Chief Executive Officer, Food Safety and Standards Authority of India (FSSAI)
05 December 2017
FFI: How is your country prioritizing fortification?
Agarwal: Food fortification has been put on the national agenda through the release of Standards for Food Fortification and the launch of a logo to identify fortified food (+F). A dedicated Food Fortification Resource Centre has been set up as a resource hub to engage with and align all stakeholders on fortification, motivate, nudge and facilitate the food industry to adopt food fortification as a norm, align demand and supply of fortified foods in the open market, and build consumer awareness around the need and benefits of fortification in addressing vitamin and mineral deficiencies.
FFI: What other projects are you currently working on?
Agarwal: At FSSAI, we have the responsibility of ensuring safe and wholesome food for all citizens of India. Our motto is “Inspiring Trust, Assuring Safe and Nutritious Food.” In line with this, we have a large number of initiatives and programs around safe and nutritious food at homes, schools, workplaces, and restaurants. We have a dedicated consumer portal as well as streamlined processes for licensing and registration by food businesses. It is our goal to be seen as a trusted partner to all food businesses in the country and not merely as the regulatory and enforcement agency.
FFI: What are the main components to a successful fortification program where you live?
Agarwal: Collaboration, convergence and communication are the key components for a successful fortification program at a national level. An enabling environment from the Government, technical assistance, capacity building and program implementation by development partners on the ground, enthusiastic adoption of voluntary food fortification by businesses, support from the medical, scientific and academic communities and large-scale consumer awareness campaigns are some essential elements.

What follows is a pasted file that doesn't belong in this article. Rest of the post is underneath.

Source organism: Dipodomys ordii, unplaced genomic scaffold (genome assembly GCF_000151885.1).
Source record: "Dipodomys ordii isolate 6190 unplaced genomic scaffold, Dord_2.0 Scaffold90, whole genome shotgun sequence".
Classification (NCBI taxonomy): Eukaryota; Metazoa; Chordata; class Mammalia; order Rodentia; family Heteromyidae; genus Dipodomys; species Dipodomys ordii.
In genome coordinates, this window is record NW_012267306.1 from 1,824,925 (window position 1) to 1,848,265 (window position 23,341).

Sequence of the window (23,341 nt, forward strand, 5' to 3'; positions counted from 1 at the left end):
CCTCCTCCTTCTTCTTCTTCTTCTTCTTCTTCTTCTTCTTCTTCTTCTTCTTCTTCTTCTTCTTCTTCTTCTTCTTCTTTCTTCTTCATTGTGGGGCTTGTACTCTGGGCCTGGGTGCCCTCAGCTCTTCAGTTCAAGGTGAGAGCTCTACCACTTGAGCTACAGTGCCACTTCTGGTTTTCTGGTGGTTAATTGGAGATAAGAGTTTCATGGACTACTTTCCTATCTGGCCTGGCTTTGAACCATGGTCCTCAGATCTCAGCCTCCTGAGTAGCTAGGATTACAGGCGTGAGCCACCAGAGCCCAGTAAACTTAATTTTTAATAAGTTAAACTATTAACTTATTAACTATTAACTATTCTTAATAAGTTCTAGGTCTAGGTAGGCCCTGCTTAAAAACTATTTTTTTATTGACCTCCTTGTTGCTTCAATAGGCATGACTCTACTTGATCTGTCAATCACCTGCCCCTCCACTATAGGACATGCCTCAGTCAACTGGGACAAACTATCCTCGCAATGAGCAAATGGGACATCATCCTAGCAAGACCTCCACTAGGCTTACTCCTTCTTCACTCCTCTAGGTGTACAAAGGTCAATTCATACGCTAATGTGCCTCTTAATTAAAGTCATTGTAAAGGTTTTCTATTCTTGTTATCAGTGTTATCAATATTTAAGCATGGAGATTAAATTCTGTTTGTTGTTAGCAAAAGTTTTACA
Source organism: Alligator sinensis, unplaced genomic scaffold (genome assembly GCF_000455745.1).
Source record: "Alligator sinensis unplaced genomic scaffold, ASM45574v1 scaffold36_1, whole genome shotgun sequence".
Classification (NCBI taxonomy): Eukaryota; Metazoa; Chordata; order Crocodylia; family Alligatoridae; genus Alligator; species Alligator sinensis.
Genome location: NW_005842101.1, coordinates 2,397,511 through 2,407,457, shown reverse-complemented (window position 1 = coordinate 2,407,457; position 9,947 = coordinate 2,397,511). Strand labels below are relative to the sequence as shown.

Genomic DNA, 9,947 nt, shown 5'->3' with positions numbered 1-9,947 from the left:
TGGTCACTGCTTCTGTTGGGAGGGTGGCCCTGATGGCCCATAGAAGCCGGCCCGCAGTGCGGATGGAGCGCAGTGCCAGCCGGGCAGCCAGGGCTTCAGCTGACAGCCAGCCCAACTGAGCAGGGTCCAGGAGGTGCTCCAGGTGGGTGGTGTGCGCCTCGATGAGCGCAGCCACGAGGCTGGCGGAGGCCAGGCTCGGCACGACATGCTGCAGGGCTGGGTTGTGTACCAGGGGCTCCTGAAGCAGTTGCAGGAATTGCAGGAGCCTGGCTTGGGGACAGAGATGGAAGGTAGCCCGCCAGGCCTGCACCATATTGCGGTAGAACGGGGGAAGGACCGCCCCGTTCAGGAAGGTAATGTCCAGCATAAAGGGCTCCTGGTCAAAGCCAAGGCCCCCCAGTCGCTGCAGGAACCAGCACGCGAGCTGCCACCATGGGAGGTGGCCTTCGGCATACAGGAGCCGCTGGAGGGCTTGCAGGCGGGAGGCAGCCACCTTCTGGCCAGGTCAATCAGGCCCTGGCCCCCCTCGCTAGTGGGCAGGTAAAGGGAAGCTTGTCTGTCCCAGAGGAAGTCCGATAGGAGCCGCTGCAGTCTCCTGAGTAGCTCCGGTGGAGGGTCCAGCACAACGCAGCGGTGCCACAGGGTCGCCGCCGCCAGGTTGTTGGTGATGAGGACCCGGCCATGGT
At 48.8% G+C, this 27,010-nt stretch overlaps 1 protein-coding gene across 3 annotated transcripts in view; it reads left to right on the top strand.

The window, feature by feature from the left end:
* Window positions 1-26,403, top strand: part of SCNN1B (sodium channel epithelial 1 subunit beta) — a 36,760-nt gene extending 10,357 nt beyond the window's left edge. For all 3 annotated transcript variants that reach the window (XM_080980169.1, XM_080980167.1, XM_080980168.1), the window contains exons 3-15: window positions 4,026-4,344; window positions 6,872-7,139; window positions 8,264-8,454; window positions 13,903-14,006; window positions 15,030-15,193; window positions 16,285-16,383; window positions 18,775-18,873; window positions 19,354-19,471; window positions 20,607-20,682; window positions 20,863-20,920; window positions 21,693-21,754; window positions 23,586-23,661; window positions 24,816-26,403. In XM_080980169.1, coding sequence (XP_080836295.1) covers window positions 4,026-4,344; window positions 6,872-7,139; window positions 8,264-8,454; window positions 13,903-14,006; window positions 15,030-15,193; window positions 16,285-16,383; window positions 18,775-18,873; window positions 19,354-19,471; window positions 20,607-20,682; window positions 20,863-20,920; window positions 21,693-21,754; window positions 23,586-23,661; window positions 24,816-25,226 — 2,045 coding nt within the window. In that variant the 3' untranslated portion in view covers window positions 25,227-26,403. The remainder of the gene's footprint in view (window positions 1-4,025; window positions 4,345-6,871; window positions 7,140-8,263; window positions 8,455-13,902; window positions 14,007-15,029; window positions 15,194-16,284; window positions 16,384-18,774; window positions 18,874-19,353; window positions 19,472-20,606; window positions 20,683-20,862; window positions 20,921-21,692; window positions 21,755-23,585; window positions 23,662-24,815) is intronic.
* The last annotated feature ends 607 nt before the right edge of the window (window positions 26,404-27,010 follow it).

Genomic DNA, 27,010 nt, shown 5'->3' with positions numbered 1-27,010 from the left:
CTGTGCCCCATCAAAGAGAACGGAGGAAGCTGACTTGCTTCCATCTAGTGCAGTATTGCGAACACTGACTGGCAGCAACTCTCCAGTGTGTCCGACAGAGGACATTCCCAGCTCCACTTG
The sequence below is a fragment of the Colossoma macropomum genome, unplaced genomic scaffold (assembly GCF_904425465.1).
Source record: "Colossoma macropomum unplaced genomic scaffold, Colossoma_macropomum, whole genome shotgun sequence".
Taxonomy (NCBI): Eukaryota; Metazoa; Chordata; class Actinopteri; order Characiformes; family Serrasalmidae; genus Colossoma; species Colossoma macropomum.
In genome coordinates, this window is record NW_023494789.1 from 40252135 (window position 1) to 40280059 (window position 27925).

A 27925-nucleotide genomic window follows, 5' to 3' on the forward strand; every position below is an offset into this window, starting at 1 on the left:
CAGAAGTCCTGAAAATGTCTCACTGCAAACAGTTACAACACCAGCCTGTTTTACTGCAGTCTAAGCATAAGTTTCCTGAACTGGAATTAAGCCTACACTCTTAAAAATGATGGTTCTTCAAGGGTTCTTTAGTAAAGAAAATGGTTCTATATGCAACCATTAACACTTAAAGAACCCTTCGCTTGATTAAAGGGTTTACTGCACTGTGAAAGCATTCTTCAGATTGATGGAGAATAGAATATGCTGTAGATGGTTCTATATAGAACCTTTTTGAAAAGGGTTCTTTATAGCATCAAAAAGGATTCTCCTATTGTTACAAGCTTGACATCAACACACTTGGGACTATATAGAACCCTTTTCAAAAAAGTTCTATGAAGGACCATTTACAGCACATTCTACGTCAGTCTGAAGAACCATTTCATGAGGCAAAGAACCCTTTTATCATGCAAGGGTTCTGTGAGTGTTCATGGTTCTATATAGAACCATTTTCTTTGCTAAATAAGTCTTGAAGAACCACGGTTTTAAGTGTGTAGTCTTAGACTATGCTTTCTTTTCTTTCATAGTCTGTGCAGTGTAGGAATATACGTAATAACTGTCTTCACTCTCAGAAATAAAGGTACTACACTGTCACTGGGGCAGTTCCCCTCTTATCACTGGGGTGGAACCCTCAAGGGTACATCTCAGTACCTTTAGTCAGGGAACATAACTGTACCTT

FFI: What are the greatest challenges you have encountered in planning or implementing fortification programs? And how did you address those challenges?
Agarwal: A key challenge is the large unorganized sector in each of the five staple commodities we selected for large-scale fortification. Also adoption of fortification at the state level requires both central Government support and ground level handholding. Building consumer awareness and behavior change communication needs to be done on a sustained basis to create demand and have an impact.
FFI: What can we do, as a society, to continue raising the fortification efforts?
Agarwal: Learn about fortification and its need, the benefit of various vitamins and minerals, check your own vitamin and mineral deficiency levels and those of your family, adopt and include fortified food in your daily diet and continue to share verified information about nutrition and the right eating habits with your friends and family.
FFI: Is there anything else you would like to share?
Agarwal: India would be one of the first large countries, where food fortification is not mandated but the food regulator plays a central role without mandatory fortification. We can see businesses adopting fortification and soon fortified staples will be a definitive option.